The Challenge of Change
Our world as we know it has been turned upside down – businesses and restaurants are shut down and we are told to stay indoors and avoid the most basic human experience of hugging our loved ones. Most challenging is the fact that we could unknowingly be carriers of a deadly infection and therefore become potential murderers.
How we react and fight back against this threat could well transform us into something greater than we can imagine and many businesses are an example of how to adjust and face this challenge.
Thousands of Canadian manufacturers whose assembly lines are temporarily inactive are stepping up to help defeat the deadly COVID-19 virus. They are offering their ingenuity, creativity, equipment and machinery to devise new and quicker ways to make essential products like masks, gloves, protective gowns, testing equipment, ventilators and the many other essential products needed to combat the virus. These companies are readjusting and converting their assembly lines to manufacture products they had never thought of before.
More than 5,000 Canadian companies have come forward to retool their production and make new products. A clothing designer that a few weeks ago produced high-end fashions is now creating practical medical gowns. Another that made automotive air bags is using the same material to create protective clothing for front-line personnel. A group of university students is perfecting a face-mask design that will be mass-produced on 3D printers. Distilleries around the world are now producing hand-sanitizers and one is even distributing them free to shelters and hospitals. A hockey-equipment producer and a major aircraft engine manufacturer are now making ventilators and surgical masks.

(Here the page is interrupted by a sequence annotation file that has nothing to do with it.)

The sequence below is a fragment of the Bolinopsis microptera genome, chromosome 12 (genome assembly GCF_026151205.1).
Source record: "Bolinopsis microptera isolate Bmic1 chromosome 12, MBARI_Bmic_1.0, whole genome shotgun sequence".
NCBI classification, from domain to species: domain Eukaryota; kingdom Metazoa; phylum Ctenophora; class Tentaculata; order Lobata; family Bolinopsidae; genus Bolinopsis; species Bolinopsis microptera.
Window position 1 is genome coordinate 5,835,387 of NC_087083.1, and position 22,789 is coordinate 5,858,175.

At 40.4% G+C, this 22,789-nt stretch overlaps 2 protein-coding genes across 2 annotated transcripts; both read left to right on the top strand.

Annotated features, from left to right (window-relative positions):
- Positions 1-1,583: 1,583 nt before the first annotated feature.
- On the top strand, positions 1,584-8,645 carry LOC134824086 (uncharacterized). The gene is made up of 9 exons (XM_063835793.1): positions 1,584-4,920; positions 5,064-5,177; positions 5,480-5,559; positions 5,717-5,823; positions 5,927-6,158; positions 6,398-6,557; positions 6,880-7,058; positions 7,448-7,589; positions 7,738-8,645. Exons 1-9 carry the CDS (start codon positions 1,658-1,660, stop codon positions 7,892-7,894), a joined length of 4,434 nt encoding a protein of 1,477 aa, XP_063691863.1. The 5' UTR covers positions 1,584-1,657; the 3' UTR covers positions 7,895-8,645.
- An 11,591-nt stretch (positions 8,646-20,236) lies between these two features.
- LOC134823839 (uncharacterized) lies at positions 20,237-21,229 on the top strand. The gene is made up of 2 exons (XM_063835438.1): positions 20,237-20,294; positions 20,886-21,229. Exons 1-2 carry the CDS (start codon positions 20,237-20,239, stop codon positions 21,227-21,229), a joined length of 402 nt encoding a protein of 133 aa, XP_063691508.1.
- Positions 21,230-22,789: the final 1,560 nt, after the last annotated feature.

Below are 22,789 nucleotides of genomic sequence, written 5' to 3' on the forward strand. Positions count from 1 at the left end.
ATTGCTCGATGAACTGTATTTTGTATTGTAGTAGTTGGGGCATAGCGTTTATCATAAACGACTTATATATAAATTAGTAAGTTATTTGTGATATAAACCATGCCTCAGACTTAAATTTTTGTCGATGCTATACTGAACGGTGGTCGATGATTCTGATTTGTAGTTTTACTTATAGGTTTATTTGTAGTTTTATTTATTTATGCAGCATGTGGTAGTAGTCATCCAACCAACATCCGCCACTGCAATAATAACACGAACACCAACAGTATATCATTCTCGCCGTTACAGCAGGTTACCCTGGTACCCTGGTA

There is no denying it – every business is facing major economic challenges, every individual’s daily life has changed forever and every routine thing anyone has ever done will be different in the future. On-line purchases will change our visits to the supermarket and downtown window spree. Doctors will routinely examine patients over the phone or on Skype. Many of our meals and treats will be home-delivered and going to a restaurant will be a very special occasion. We will view new museum exhibits on our TV or computer screen and going on a cruise or into a crowded movie theater will not be as appealing for some time to come.
• Seniors: this pandemic has reminded us to be more appreciative and caring of our elders.
• Families: “togetherness” will have taught us to work better as a team and to discover insights and talents in our family members that were not evident before.
• Professionals: will have created better processes that will help to prevent future contagions.
• Governments; will hopefully have learned to better handle political differences for the benefit of their voters in general and improve crisis management skills.
• Environment: less pollution and cleaner air due to fewer cars on our roads, and reduced industrial emissions due to temporary shut-down will prove to us that we can manage our environment better.
While Machiavelli wrote that “there is nothing more difficult than experiencing a new order of things” there is equally nothing more rewarding and encouraging than to establish a NEW order of things. Let us remember what we will have learned during these few challenging months – and not take life for granted.